syndrome [27], hemodialysis [20, 28], inflammator y and
mitochondrial myopathies [29], brain stem infarction [30],
and radiation-induced adverse eectsforlivertumor[31].
These studies are reviewed in detail here. In addition, a ther-
apeutic trial for Parkinsons disease is currently in progress
and exhibits favorable responses as far as we know, but the
details are not yet disclosed.
First, Kajiyama and colleagues performed a randomized,
double-blind, placebo-controlled, crossover study in 30
patients with diabetes mellitus type II and 6 patients with
impaired glucose tolerance [26]. The patients consumed
either 900 mL of hydrogen-rich water or placebo water for
8 weeks, with a 12-week washout period. They measured 13
biomarkers to estimate lipid and glucose metabolisms at
baseline and at 8 weeks after hydrogen treatment. All the bio-
markers were favorably changed with hydrogen, but stati-
stical significance was observed only in improvement of elec-
tronegative charge-modified low-density lipoprotein-(LDL-)
cholesterol, small dense LDL, and urinary 8-isoprostanes.
In four of six patients with impaired glucose tolerance,
hydrogen normalized the oral glucose tolerance test. Lack of
statistical significance in their studies was likely due to the
small number of patients and the short observation period.
Lack of statistical significance, however, may also suggest a
less prominent eect in human diabetes mellitus compared
to rodent models [32, 33].
Second, Nakao and colleagues performed an open-label
trial in 20 subjects with potential metabolic syndrome [27].
Hydrogen-rich water was produced by placing a metallic
magnesium stick in water, which yielded 0.55–0.65 mM
hydrogen water (70–80% saturation). The participants con-
sumed 1.5–2.0 liters of hydrogen water p er day for 8 weeks
and showed a 39% increase in urinary superoxide dismutase
(SOD), an enzyme that catalyzes superoxide anion ( O
2
);
a 43% decrease in urinary thiobarbituric acid reactive
substances (TBARS), a marker of lipid peroxidation; an 8%
increase in high-density-lipoprotein-(HDL-) cholesterol; a
13% decrease in total cholesterol/HDL-cholesterol. The
aspartate aminotransferase (AST) and alanine transaminase
(ALT) levels remained unchanged, whereas the gamma glu-
tamyl transferase (GGT) level was increased by 24% but
was still within a normal range. Although the study was
not double blinded and placebo controlled, improvements in
biomarkers were much more than those in other hydrogen
studies in humans. As this study used a large amount of
hydrogen water, the amount of hydrogen might have been a
6 Oxidative Me dicine and Cellular Longevity
critical determinant. Alternatively, excessive hydration might
have prevented the participants from excessive food intake.
Third, Nakayama and colleagues performed an open-
label placebo-controlled crossover trial of 12 sessions of
hemodialysis in eight patients [28] and an open-label trial
of 78 sessions of hemodialysis in 21 patients [20]. In both
studies, continuous sessions of hemodialysis with hydrogen-
rich dialysis solution decreased systolic blood pressure before
and a fter dialysis. In the short-term study, plasma methyl-
guanidine was significantly decreased. In the long-term
study, plasma monocyte chemoattractant protein 1 and
myeloperoxidase were significantly decreased.
Fourth, we performed an open-label tr ial of 1.0 liter of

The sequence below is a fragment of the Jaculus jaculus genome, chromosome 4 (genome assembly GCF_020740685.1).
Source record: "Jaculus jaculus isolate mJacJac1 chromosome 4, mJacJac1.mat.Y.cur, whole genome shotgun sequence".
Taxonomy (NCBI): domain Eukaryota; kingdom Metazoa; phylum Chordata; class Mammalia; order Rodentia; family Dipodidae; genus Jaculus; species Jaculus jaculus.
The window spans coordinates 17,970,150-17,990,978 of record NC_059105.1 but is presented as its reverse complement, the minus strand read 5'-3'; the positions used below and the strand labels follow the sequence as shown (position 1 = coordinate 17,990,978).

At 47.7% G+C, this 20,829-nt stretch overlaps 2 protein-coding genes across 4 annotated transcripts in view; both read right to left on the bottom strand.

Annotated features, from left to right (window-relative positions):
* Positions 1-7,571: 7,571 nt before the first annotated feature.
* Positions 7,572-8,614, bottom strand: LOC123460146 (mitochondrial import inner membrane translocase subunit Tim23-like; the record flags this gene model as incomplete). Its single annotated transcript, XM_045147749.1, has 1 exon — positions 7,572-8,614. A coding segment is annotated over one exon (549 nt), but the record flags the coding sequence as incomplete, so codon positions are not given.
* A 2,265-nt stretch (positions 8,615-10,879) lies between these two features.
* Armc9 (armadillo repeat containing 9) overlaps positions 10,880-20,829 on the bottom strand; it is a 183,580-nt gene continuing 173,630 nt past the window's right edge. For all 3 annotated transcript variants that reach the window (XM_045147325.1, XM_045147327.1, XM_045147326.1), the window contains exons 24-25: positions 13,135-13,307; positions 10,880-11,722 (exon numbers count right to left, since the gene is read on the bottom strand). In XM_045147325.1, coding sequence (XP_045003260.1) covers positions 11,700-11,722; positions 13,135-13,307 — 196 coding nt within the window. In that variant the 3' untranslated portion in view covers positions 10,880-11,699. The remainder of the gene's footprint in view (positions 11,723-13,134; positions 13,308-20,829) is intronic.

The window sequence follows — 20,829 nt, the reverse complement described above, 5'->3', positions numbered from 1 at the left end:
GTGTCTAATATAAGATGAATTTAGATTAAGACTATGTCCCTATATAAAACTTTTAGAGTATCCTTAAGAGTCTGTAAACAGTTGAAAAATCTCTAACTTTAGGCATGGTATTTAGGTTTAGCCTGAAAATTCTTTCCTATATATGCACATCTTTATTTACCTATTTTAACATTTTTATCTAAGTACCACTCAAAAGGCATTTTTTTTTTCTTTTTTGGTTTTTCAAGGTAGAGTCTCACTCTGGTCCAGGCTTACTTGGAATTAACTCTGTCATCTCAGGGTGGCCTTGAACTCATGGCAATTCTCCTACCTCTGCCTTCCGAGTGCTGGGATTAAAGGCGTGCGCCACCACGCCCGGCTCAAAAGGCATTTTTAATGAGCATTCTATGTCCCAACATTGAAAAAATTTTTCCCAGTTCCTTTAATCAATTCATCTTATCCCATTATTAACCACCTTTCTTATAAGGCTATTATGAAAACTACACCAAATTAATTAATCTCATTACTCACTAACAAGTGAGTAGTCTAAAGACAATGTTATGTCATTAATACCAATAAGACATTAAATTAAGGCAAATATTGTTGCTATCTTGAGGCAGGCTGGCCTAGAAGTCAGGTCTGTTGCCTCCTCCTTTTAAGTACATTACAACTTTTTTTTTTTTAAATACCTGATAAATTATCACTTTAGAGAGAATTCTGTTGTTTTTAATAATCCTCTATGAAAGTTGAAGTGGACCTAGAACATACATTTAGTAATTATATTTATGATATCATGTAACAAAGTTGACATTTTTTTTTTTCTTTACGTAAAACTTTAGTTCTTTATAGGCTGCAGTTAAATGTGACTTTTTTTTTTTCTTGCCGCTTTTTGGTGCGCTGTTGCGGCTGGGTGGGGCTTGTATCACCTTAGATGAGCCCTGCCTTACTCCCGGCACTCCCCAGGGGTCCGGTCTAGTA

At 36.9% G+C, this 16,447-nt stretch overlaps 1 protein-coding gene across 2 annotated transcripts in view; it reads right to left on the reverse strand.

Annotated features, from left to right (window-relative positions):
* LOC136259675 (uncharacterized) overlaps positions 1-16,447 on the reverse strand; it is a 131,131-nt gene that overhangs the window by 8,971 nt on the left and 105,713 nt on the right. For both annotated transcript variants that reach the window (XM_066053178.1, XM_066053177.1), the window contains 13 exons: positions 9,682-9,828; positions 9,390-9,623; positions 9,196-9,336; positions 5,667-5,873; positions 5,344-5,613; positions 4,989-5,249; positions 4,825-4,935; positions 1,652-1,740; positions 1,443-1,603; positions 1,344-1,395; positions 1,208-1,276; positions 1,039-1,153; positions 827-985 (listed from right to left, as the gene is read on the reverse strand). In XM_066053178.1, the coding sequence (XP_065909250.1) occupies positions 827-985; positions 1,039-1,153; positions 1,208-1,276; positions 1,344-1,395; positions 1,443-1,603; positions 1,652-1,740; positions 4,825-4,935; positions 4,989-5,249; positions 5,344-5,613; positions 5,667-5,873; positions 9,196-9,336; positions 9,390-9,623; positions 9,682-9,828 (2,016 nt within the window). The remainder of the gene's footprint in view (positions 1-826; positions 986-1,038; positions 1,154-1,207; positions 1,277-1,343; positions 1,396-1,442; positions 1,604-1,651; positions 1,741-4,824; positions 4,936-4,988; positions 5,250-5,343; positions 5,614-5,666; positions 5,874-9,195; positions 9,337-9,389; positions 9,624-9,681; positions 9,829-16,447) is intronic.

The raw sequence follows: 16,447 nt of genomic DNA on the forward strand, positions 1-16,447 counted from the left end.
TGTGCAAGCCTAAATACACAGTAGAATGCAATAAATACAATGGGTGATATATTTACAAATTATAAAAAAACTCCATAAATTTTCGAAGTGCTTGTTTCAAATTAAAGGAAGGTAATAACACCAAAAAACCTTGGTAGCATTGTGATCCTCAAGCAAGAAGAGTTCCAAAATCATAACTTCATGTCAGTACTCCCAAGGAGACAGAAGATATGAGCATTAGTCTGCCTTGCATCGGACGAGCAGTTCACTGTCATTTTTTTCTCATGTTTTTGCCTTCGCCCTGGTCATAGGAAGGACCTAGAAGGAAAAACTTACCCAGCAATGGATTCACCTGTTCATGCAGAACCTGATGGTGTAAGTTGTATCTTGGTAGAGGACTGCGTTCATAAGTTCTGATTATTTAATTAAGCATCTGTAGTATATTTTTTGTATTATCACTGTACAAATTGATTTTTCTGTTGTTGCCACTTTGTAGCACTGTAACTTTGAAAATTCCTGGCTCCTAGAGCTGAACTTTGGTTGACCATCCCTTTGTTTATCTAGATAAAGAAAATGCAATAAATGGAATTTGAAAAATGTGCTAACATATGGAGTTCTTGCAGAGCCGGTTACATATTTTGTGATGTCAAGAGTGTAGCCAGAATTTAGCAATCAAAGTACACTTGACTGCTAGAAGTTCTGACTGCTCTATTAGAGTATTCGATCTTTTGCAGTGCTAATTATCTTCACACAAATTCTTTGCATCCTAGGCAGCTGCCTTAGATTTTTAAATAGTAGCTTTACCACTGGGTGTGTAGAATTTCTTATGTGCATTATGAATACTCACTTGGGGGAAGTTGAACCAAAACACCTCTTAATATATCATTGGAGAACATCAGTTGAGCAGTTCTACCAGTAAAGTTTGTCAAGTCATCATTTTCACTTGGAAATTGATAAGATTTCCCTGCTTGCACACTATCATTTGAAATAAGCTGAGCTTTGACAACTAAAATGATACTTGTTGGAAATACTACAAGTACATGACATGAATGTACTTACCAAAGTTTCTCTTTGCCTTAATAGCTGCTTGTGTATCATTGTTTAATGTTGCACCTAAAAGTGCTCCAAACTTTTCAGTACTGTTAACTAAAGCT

hydrogen water per day for 12 weeks in 14 patients with mus-
cular diseases including muscular dystrophies, polymyosi-
tis/dermatomyositis, and mitochondrial myopathies, as well
as a randomized, double-blind, placebo-controlled, cross-
over trial of 0.5 liter of hydrogen water or dehydrogenized
water per day for 8 weeks in 22 patients with dermatomyositis
and mitochondrial myopathies [29]. In the open-label
trial, significant improvements were observed in lactate-
to-pyruvate ratio, fasting blood glucose, serum mat rix
metalloproteinase-3 (MMP3), and triglycerides. Especially,
the lactate-to-pyruvate ratio, which is a sensitive biomarker
for the compromised mitochondrial electron transport sys-
tem, was decreased by 28% in mitochondrial myopathies.
In addition, MMP3, which represents the activit y of inflam-
mation, was decreased by 27% in dermatomyositis. In the
double-blind trial, a statistically significant improvement was
observed only in serum lactate in mitochondrial myopathies,
but lactate-to-pyruvate ratio in mitochondrial myopathies
and MMP3 in dermatomyositis were also decreased. Lack of
statistical significance with the double-blind study was likely
due to the shorter observation period and the lower amount
of hydrogen compared to those of the open-label trial.
Fifth, Kang and colleagues perfor med a randomized
placebo-controlled study of 1.5–2.0 liters of 0.55–0.65 mM
hydrogen water per day for 6 weeks in 49 patients receiving
radiation therapy for malignant liver tumors. Hydrogen sup-
pressed the elevation of total hydroperoxide levels, main-
tained serum antioxidant capacity, and improved the qualit y
of life (QOL) scores. In particular, hydrogen eciently pre-
vented loss of appetite. Although the patients were randomly
assigned to the hydrogen and placebo groups, the study could
not be completely blinded because hydrogen was produced
with a metallic magnesium stick, which generated hydrogen
bubbles.
Sixth, Ono and colleagues intravenously administered
hydrogen along with Edaravone, a clinically approved radical
scavenger, in 8 patients with acute brain stem infarction and
compared MRI indices of 26 patients who received Edar-
avone alone [30]. The relative diusion-weighted images
(rDWIs), reg ional apparent diusion coecients (rADCs),
and pseudonormalization time of rDWI and rADC were
all improved with the combined infusion of Edaravone and
hydrogen.
No adverse eect of hydrogen has been documented
in the six human diseases described above. Among the six
diseases, the most prominent eect was obser ved in subjects
with metabolic syndrome, who consumed 1.5–2.0 liters of
hydrogen water per day [27]. The amount of hydrogen water
may be a critical parameter that determines clinical out-
come. It is also interesting to note that lipid and glucose
metabolisms were analyzed in three studies and all showed
favorable responses to hydrogen [26, 27, 29].